A Negative Facebook Post by a Restaurant Employee

Q: I work at a small restaurant. I really enjoy my job. I am not an expert but the kitchen seems unclean and unattractive. Recently I posted a comment and a picture on Facebook saying that the chicken was gross and undercooked. A co-worker says I could be fired. I say it is free speech. Which do you think?

A: Social media certainly has created quite a bit of confusion when it comes to expressing our views about our employers. Employee and employers alike are trying to determine what is appropriate and what is not.

Your co-worker is right. If you are an at-will employee, your employer could terminate you because of a negative post about their food on Facebook. According to Jeffrey Dretler, a partner at Fisher & Phillips LLP, “The Free Speech clause of the First Amendment to the U.S. Constitution does protect your right to speak your mind, but your employer also has a right not to employ workers that are openly critical of its product which could lead to a loss of business or hurt its reputation. The Free Speech clause does provide some protection to a public sector employee who speaks out in his or her individual capacity about a matter of public concern, but that does not seem applicable to your situation.”

When I read your question,I suggest you to visit this blog to avail the best decoration services as it can make the place more attractive.I thought about why you wouldn’t approach the owner about your concern. If the owner was not responsive, wouldn’t it make sense to contact the local board of health? My concern is around the health and well-being of customers, not just complaining about your employer.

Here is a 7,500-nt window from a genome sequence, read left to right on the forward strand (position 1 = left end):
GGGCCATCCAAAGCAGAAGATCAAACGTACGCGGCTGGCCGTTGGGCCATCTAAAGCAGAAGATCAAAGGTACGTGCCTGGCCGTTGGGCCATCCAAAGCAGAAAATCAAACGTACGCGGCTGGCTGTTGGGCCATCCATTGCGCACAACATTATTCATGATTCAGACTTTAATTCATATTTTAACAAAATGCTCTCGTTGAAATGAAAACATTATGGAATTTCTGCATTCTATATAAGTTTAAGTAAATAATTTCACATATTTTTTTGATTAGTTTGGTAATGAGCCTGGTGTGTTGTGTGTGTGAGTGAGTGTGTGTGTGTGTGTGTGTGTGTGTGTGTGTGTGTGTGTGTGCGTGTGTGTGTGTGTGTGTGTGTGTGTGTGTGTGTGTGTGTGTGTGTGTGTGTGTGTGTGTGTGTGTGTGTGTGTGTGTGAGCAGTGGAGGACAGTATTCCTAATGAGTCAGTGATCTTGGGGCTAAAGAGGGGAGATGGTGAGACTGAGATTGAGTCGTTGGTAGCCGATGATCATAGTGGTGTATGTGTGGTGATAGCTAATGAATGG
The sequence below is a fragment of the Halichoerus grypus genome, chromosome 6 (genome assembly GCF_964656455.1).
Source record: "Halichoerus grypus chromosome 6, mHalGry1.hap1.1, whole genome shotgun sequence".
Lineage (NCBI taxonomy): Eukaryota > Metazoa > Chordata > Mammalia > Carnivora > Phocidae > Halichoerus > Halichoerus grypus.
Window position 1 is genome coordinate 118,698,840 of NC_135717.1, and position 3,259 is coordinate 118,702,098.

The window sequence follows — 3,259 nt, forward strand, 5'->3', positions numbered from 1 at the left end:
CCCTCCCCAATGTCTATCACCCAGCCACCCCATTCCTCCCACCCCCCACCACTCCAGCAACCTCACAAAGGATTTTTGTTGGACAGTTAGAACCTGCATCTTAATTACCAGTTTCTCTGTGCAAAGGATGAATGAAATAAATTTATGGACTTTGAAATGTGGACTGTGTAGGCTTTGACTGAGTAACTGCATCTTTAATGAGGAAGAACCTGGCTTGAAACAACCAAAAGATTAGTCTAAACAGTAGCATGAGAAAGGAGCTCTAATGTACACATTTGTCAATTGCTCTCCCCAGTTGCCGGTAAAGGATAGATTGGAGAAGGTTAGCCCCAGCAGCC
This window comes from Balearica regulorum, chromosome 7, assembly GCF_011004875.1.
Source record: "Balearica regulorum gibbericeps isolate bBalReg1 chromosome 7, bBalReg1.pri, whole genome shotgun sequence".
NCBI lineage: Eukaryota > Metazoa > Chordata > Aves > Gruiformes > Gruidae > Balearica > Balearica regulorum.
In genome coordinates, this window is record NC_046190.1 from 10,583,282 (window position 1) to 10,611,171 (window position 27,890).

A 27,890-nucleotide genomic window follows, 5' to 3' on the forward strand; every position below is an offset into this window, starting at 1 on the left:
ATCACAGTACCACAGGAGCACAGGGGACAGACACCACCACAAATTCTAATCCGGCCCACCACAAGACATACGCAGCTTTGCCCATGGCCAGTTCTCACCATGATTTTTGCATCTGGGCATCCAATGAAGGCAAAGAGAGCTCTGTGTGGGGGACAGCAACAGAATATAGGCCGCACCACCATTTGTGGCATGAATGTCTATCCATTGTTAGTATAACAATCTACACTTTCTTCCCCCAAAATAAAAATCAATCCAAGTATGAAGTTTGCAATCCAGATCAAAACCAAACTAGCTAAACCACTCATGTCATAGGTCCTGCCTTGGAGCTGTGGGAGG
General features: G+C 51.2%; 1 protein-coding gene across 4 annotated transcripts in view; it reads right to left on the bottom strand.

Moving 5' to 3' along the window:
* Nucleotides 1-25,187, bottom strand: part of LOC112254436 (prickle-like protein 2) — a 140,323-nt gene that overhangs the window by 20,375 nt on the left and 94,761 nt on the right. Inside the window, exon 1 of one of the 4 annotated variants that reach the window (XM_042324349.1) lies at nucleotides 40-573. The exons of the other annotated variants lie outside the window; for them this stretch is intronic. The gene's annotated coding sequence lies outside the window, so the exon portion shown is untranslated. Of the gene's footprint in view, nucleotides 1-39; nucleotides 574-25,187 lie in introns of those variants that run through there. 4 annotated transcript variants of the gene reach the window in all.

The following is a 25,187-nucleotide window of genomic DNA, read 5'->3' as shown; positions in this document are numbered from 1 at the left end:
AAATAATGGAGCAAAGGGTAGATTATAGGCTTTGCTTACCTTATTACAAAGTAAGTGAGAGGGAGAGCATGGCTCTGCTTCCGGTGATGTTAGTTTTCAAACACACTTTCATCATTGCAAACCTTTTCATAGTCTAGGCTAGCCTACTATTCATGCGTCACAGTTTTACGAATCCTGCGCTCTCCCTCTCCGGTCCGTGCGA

Dretler offers some sage advice, “When posting comments on social media remember that speech or conduct on social media enjoys just as much, or just as little, protection as other kinds of speech or conduct. The risk, and benefit, of social media is that content is often widely disseminated, even when you may have intended to only share it with your ‘Friends’ or contacts. If you wouldn’t say it to your employer directly, the best practice is to think twice before posting it on social media.”

Pattie Hunt Sinacole is a human resources expert and works for First Beacon Group in Hopkinton, an HR consulting firm. She contributes weekly to Boston.com Jobs and the Boston Sunday Globe Money & Careers section.